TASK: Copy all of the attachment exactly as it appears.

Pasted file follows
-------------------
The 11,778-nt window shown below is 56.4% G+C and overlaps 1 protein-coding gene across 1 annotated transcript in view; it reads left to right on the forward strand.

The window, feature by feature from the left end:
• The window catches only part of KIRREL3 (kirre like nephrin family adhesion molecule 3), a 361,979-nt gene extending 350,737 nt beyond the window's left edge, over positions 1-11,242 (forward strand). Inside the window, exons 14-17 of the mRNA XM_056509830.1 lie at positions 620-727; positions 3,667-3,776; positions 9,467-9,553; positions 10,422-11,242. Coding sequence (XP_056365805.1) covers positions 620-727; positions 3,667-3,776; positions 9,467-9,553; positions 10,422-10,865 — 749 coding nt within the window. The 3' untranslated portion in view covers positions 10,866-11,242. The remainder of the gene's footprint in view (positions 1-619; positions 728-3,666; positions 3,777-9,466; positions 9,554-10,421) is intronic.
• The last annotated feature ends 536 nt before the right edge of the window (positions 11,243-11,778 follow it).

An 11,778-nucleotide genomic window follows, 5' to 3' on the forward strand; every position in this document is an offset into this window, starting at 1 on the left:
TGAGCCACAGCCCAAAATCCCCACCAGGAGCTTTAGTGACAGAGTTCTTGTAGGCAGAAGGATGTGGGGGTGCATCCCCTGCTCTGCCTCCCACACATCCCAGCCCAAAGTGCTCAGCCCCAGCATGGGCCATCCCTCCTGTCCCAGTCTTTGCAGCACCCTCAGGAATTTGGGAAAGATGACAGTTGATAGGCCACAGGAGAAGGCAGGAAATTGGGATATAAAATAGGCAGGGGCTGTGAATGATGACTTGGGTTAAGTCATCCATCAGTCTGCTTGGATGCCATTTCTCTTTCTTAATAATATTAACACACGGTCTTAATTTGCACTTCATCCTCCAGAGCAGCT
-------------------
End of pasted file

The 11,778-nt window shown below is 56.4% G+C and overlaps 1 protein-coding gene across 1 annotated transcript in view; it reads left to right on the forward strand.

The window, feature by feature from the left end:
• The window catches only part of KIRREL3 (kirre like nephrin family adhesion molecule 3), a 361,979-nt gene extending 350,737 nt beyond the window's left edge, over positions 1-11,242 (forward strand). Inside the window, exons 14-17 of the mRNA XM_056509830.1 lie at positions 620-727; positions 3,667-3,776; positions 9,467-9,553; positions 10,422-11,242. Coding sequence (XP_056365805.1) covers positions 620-727; positions 3,667-3,776; positions 9,467-9,553; positions 10,422-10,865 — 749 coding nt within the window. The 3' untranslated portion in view covers positions 10,866-11,242. The remainder of the gene's footprint in view (positions 1-619; positions 728-3,666; positions 3,777-9,466; positions 9,554-10,421) is intronic.
• The last annotated feature ends 536 nt before the right edge of the window (positions 11,243-11,778 follow it).

An 11,778-nucleotide genomic window follows, 5' to 3' on the forward strand; every position in this document is an offset into this window, starting at 1 on the left:
TGAGCCACAGCCCAAAATCCCCACCAGGAGCTTTAGTGACAGAGTTCTTGTAGGCAGAAGGATGTGGGGGTGCATCCCCTGCTCTGCCTCCCACACATCCCAGCCCAAAGTGCTCAGCCCCAGCATGGGCCATCCCTCCTGTCCCAGTCTTTGCAGCACCCTCAGGAATTTGGGAAAGATGACAGTTGATAGGCCACAGGAGAAGGCAGGAAATTGGGATATAAAATAGGCAGGGGCTGTGAATGATGACTTGGGTTAAGTCATCCATCAGTCTGCTTGGATGCCATTTCTCTTTCTTAATAATATTAACACACGGTCTTAATTTGCACTTCATCCTCCAGAGCAGCT